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Government considered Greenbelt ‘medium’ risk before summer of scandal: Docs

Weeks before the Greenbelt scandal upended Ontario’s Progressive Conservative Party, the Ford government had considered the policy to be “medium” risk, according to internal documents obtained by Global News, suggesting the government may have been unprepared for the political storm.

The government’s decision to swap 7,400 acres of land out of the Greenbelt and allow developers to build homes there instead led to significant blowback, before the Premier was forced to apologize and reverse course.

Two separate government watchdogs found that the decision had benefitted certain homebuilders, with questions raised over how the process had played out. The scandal led to resignations and ultimately prompted an ongoing RCMP investigation.

Despite the eventual pain the Greenbelt decision caused the province, a document obtained through freedom of information laws tracking ongoing communications and legislative issues at the Ministry of Municipal Affairs and Housing shows that just weeks before the scandal broke, the Greenbelt plan was formally being considered “medium” risk.

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Other policies listed as medium risk in the document include the introduction of strong mayor powers and a now-cancelled plan to dissolve the Region of Peel.

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The latest version of the document — dated Aug. 2 — provides key communications points on the plan, describing removing land from the Greenbelt as “bold action to address Ontario’s housing supply crisis,” saying the now-cancelled move would lead to 50,000 new homes.

The auditor general’s investigation into the Greenbelt land swap policy was released a week after the tracker was dated, with the watchdog suggesting certain developers benefitted from the policy to the tune of more than $8 billion.

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A government source told Global News the document was written by civil servants and not political staff and said it wasn’t reflective of the government’s view at the time. They said it was a standard process designed to keep the political side abreast of all the policies and issues bureaucrats were tracking.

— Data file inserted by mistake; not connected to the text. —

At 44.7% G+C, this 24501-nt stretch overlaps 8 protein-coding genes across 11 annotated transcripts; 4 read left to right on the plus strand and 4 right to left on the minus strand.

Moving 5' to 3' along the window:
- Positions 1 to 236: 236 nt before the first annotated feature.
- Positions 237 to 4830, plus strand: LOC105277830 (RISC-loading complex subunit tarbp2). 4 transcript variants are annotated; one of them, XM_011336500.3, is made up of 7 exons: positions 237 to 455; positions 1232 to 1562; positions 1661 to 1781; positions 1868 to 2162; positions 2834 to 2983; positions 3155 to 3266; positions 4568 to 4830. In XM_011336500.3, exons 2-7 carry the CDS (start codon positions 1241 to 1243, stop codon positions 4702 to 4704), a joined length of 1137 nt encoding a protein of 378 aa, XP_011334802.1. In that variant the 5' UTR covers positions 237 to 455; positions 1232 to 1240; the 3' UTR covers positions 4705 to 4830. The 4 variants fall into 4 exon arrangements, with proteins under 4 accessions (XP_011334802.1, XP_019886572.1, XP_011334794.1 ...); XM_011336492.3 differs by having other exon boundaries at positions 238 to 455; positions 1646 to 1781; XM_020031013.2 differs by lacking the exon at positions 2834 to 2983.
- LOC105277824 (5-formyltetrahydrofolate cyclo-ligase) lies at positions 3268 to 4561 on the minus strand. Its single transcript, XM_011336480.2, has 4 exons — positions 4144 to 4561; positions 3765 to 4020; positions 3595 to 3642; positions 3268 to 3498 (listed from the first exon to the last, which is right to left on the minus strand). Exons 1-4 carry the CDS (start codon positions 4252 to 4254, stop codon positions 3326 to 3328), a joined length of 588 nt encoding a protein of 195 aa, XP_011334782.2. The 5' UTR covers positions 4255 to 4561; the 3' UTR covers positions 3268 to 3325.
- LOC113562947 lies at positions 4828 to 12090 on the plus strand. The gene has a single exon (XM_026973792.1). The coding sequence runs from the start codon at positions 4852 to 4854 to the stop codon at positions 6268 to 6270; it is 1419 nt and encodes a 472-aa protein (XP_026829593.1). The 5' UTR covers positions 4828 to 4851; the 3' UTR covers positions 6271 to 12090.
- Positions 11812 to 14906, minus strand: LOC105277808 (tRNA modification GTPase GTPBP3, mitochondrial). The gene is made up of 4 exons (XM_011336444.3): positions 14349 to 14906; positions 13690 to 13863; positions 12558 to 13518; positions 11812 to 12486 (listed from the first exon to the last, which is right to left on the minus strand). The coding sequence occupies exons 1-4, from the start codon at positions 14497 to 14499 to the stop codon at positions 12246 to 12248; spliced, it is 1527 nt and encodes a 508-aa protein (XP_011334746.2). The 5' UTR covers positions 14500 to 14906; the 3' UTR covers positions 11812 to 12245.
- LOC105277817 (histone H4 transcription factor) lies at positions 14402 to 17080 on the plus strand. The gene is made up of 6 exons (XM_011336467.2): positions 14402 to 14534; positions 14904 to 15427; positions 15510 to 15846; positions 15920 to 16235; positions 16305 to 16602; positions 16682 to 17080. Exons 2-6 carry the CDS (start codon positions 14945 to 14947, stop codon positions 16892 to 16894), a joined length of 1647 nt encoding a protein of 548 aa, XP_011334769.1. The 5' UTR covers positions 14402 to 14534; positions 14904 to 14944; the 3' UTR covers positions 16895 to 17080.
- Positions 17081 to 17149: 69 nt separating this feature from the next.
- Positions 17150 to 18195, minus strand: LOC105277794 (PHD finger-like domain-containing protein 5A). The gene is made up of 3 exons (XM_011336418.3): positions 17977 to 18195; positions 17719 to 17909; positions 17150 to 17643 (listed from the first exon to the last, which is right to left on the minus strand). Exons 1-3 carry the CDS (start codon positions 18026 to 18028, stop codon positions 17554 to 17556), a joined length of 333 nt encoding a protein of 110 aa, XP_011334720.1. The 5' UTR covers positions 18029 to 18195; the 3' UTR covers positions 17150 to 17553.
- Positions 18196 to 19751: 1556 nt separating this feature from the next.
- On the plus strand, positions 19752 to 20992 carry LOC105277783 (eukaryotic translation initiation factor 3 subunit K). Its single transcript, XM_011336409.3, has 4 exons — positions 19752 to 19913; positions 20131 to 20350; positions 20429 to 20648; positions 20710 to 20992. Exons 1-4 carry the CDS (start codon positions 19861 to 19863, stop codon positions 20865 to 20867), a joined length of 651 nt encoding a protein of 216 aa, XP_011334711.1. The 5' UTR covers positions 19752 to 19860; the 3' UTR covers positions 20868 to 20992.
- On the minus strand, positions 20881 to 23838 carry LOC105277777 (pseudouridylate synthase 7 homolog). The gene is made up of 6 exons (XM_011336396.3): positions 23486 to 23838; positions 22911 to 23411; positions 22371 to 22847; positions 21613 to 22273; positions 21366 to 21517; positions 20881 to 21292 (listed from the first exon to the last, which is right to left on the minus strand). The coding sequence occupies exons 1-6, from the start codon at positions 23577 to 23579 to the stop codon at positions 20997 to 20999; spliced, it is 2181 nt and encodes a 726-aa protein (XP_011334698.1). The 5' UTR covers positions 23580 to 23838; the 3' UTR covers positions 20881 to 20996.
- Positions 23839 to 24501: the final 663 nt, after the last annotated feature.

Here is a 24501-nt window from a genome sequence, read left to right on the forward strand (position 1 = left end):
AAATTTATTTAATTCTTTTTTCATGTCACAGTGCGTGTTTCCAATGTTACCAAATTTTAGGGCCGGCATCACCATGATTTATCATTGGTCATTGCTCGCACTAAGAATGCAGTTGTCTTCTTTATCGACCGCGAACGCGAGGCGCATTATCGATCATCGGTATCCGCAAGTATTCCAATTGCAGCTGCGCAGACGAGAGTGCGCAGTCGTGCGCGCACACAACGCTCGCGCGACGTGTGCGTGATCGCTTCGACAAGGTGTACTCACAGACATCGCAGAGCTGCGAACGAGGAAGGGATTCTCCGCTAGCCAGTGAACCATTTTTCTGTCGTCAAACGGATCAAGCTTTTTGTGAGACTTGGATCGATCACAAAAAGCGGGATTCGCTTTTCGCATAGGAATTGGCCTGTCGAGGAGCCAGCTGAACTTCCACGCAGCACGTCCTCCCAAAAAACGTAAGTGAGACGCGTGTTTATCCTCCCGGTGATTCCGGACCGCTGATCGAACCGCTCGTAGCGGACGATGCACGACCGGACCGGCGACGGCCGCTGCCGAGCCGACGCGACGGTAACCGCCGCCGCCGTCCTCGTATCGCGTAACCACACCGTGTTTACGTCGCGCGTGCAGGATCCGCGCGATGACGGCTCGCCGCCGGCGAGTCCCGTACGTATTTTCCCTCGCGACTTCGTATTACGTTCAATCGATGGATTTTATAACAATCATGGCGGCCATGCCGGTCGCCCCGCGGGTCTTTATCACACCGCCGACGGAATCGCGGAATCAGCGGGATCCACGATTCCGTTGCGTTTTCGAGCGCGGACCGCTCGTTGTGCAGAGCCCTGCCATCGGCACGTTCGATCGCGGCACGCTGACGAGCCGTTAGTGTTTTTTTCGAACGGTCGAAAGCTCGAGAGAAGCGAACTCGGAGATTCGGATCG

Progressive Conservative insiders, however, said the suggestion the Greenbelt was a “medium” risk plan was reflective of how Ontario Premier Doug Ford felt about the policy.

One source said they did not think anyone inside the government anticipated the extent of the auditor general’s scathing investigation, with some thinking the story would last a few weeks before the public moved on.

The auditor general’s lengthy report found some developers in Ontario had direct influence over the province’s decision to extract lands from the Greenbelt and received “preferential treatment.”

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The report described how then-chief of staff to the housing minister, Ryan Amato, was tasked with working out how to remove land from the Greenbelt to meet a request laid out in Ford’s 2022 mandate letter.

“What followed cannot be described as a standard or defensible process,” the auditor general said.

Another source suggested the fact the document was written by civil servants shows that non-political staff are unaware of which issues are going to become politically explosive, and which are not.

The scandal that exploded in August led to the resignation of then-housing minister Steve Clark, his chief of staff Amato and minister of public and business service delivery of Ontario Kaleed Rasheed.

Many of the political staff who worked in the Ministry of Municipal Affairs and Housing under Clark were shuffled out and a new housing minister, Paul Calandra, was appointed.

The new housing minister cancelled other policies introduced under his predecessor, including urban boundary expansions and splitting up Peel Region.

Calandra is in the final stages of preparing his first housing supply bill as housing minister, annual legislation under the Ford government designed to boost homebuilding in the province.

&© 2024 Global News, a division of Corus Entertainment Inc.

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